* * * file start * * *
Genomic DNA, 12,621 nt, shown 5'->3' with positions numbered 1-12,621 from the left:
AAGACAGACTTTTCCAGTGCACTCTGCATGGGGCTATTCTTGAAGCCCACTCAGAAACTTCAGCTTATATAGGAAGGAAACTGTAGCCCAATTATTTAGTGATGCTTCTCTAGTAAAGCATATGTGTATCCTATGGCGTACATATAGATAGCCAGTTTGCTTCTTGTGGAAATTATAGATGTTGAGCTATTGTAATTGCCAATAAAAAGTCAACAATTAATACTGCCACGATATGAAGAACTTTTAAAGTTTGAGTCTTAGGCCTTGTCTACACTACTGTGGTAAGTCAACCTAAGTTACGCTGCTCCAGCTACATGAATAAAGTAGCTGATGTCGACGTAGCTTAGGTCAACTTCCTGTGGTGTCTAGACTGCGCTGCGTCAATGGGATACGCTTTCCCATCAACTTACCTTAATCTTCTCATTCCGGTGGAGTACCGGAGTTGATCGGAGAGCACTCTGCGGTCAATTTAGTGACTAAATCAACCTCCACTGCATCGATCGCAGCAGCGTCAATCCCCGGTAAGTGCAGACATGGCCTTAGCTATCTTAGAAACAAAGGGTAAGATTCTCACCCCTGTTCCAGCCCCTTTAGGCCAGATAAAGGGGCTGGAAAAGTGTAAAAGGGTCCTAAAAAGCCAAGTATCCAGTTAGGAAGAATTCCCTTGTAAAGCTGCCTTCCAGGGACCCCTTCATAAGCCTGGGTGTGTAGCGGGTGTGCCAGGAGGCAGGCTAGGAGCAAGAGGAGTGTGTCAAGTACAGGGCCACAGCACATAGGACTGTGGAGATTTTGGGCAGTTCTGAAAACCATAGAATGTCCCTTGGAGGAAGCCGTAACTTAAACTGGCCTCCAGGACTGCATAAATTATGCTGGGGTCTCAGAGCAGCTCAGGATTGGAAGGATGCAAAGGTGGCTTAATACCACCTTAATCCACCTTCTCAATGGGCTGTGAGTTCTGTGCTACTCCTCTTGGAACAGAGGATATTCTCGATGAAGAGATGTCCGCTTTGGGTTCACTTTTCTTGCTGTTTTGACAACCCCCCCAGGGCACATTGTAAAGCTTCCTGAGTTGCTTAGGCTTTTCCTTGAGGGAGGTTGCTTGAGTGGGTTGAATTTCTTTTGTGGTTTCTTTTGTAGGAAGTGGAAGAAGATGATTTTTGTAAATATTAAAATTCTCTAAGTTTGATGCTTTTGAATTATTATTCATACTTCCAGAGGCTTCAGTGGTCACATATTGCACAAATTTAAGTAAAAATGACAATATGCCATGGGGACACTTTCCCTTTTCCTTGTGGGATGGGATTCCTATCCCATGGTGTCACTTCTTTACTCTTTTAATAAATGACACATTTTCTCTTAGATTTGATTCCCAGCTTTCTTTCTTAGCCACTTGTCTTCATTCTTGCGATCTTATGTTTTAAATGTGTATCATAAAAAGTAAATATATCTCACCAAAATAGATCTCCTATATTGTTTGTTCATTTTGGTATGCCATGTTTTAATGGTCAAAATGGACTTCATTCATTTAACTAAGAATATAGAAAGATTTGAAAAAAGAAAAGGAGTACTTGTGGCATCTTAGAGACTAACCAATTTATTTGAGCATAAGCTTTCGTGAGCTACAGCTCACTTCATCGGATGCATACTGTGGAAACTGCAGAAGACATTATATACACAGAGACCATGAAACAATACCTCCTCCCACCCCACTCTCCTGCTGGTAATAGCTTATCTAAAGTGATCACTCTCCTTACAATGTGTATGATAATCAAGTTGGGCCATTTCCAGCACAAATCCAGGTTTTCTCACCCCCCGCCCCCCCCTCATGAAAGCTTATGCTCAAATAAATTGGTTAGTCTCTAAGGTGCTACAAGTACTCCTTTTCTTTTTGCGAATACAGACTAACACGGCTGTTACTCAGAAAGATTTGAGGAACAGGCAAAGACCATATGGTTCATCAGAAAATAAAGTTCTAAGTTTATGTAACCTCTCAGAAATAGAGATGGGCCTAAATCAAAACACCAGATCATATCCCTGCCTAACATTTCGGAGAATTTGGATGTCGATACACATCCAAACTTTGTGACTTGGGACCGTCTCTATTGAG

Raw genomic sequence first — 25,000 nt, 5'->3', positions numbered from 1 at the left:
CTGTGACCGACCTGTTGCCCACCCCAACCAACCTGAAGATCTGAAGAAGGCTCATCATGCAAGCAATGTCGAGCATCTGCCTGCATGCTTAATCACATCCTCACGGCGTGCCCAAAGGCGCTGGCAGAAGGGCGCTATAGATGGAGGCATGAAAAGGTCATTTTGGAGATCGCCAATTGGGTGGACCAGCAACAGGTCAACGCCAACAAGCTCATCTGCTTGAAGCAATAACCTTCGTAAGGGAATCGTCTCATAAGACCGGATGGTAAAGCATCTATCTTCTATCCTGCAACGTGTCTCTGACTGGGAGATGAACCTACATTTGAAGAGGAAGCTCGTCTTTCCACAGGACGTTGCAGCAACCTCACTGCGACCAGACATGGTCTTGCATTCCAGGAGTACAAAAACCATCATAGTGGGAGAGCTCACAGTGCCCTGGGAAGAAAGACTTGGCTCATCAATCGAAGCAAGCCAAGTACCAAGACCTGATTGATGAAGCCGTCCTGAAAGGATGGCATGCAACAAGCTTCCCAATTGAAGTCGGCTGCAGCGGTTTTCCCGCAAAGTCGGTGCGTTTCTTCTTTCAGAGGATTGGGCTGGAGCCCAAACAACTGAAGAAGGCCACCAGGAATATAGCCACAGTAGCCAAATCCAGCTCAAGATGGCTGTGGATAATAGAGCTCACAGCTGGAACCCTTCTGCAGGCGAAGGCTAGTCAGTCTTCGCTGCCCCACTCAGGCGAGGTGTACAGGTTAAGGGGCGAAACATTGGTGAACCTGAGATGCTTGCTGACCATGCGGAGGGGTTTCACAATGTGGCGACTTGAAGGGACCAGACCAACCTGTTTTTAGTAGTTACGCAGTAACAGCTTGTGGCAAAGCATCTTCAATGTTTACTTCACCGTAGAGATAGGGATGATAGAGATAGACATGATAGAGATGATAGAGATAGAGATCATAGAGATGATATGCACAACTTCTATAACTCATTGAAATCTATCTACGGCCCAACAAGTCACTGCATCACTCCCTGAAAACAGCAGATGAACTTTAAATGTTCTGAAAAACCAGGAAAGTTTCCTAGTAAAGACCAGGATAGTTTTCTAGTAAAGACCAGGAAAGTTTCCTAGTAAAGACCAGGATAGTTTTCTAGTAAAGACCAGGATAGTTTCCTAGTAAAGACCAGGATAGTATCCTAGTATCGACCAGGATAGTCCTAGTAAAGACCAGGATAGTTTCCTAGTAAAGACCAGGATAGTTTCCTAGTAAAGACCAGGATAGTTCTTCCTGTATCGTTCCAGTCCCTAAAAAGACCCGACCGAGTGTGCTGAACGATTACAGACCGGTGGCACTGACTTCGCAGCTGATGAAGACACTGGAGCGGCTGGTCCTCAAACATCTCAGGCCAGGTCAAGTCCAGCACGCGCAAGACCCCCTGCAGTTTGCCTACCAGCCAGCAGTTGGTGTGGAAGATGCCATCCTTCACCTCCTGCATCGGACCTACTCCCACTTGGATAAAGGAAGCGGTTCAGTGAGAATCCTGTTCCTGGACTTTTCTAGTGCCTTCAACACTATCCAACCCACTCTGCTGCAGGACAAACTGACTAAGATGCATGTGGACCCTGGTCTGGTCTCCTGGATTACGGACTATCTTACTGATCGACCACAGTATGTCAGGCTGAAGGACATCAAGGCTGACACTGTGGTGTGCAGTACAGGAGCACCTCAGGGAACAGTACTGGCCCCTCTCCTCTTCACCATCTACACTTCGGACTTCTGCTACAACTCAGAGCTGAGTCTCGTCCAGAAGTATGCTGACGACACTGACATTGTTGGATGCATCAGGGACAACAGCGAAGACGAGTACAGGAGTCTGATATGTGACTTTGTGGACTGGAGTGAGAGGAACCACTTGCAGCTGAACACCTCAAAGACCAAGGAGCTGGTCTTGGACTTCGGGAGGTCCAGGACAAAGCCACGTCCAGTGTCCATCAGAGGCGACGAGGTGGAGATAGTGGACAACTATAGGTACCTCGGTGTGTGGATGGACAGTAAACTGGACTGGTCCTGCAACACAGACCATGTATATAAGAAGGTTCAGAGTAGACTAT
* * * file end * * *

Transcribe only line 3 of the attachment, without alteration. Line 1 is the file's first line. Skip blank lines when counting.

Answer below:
Raw genomic sequence first — 25,000 nt, 5'->3', positions numbered from 1 at the left: